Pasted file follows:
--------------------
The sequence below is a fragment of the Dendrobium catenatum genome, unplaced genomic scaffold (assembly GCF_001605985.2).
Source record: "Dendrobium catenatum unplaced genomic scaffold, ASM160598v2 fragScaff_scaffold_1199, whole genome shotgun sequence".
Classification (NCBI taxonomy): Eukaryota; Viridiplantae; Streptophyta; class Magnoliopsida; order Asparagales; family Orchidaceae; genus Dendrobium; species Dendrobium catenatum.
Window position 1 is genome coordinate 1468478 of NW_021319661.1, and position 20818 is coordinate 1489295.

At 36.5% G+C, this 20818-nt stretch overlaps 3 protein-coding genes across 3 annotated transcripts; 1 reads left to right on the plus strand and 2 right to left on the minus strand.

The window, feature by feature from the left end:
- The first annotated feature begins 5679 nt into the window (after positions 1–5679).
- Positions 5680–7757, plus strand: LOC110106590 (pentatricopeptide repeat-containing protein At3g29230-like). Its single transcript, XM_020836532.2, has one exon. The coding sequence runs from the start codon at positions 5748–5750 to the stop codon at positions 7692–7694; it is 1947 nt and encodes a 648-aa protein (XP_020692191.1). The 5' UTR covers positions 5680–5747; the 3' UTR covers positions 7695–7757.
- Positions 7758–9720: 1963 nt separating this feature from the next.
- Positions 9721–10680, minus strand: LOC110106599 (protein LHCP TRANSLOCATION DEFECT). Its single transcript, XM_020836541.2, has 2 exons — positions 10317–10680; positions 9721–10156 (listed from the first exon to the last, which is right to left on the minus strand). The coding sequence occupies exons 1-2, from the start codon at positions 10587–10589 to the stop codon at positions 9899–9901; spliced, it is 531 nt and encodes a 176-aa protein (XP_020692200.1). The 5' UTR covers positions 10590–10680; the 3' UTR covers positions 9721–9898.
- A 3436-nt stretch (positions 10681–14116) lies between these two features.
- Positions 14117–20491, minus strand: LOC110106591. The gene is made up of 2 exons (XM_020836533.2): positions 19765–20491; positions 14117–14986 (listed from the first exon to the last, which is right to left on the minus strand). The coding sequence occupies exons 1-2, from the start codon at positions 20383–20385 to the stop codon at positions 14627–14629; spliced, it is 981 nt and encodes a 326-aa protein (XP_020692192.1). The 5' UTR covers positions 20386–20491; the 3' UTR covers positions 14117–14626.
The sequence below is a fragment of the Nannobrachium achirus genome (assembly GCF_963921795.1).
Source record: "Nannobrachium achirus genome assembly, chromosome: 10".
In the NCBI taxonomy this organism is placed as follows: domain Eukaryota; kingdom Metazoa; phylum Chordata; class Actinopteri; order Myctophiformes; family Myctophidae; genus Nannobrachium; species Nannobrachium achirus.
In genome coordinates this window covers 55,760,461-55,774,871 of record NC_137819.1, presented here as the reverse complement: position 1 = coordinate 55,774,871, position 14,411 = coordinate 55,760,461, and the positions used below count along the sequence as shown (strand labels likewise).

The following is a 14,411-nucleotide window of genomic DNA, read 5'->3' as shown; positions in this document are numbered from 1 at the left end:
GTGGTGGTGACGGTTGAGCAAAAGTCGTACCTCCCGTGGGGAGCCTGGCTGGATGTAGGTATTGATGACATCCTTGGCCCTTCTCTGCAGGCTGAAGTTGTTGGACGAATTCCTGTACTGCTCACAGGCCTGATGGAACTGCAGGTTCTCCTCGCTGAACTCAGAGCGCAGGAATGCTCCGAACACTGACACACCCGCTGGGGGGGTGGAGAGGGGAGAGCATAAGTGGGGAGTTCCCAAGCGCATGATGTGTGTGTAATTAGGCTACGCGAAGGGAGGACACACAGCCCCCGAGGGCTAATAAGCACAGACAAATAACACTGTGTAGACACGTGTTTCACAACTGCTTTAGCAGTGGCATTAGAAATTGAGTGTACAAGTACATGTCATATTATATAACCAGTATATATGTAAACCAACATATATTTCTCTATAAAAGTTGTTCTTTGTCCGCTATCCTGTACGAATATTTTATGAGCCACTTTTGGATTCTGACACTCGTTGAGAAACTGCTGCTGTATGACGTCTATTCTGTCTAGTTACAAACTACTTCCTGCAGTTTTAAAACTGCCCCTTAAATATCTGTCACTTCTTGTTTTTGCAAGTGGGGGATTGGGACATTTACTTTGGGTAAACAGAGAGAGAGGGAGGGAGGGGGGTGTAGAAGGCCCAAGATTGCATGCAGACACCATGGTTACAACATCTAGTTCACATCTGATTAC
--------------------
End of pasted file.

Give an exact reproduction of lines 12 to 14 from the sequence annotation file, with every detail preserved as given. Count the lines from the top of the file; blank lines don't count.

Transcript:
- Positions 14117–20491, minus strand: LOC110106591. The gene is made up of 2 exons (XM_020836533.2): positions 19765–20491; positions 14117–14986 (listed from the first exon to the last, which is right to left on the minus strand). The coding sequence occupies exons 1-2, from the start codon at positions 20383–20385 to the stop codon at positions 14627–14629; spliced, it is 981 nt and encodes a 326-aa protein (XP_020692192.1). The 5' UTR covers positions 20386–20491; the 3' UTR covers positions 14117–14626.
The sequence below is a fragment of the Nannobrachium achirus genome (assembly GCF_963921795.1).
Source record: "Nannobrachium achirus genome assembly, chromosome: 10".